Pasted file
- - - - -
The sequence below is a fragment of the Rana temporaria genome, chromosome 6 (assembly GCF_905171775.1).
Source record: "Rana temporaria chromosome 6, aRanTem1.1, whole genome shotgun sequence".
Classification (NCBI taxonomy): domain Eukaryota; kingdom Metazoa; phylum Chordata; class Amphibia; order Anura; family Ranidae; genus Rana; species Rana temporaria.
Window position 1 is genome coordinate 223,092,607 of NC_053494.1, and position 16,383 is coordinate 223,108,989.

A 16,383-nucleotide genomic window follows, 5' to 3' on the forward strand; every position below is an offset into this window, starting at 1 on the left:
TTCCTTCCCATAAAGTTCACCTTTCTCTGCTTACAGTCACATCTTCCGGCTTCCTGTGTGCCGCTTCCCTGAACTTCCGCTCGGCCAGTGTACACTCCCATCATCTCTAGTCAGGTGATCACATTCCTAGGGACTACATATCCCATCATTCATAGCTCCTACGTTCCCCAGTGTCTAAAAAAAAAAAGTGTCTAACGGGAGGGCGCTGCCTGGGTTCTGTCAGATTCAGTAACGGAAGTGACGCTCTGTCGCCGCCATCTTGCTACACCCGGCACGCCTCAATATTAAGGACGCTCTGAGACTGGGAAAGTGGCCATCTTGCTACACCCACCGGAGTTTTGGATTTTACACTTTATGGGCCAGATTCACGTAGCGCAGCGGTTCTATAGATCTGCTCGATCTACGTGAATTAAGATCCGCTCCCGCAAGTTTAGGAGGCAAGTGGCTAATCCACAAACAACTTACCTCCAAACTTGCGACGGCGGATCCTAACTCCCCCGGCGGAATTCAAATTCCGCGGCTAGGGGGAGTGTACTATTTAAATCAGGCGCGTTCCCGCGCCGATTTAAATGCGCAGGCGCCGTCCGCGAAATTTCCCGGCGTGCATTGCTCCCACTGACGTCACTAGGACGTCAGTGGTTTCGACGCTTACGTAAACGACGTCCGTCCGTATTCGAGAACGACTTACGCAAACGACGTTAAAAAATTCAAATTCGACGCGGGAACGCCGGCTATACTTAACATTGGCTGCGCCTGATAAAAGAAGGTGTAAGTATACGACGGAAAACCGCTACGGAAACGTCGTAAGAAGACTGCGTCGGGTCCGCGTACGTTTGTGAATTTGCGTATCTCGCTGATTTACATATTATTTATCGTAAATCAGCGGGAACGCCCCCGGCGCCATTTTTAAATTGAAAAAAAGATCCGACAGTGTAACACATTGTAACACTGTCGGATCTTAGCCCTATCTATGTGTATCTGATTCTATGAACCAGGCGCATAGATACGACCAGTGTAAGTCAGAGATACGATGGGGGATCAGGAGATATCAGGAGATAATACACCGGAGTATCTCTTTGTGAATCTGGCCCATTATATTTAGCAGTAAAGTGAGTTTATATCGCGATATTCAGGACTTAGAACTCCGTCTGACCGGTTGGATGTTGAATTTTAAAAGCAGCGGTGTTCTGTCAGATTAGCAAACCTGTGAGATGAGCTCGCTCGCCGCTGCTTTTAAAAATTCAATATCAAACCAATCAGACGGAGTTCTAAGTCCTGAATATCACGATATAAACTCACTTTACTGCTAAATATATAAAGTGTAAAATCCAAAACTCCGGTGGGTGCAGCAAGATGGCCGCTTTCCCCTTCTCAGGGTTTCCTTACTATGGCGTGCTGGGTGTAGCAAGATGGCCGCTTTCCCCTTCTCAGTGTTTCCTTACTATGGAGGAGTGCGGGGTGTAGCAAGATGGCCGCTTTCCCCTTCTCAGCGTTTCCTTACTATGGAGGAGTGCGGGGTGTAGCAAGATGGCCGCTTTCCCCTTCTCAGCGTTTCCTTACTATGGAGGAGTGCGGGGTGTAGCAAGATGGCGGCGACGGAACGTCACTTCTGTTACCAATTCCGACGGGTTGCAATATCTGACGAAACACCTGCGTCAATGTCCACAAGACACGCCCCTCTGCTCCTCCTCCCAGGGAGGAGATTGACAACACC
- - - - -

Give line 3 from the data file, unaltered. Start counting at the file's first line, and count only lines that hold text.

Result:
Classification (NCBI taxonomy): domain Eukaryota; kingdom Metazoa; phylum Chordata; class Amphibia; order Anura; family Ranidae; genus Rana; species Rana temporaria.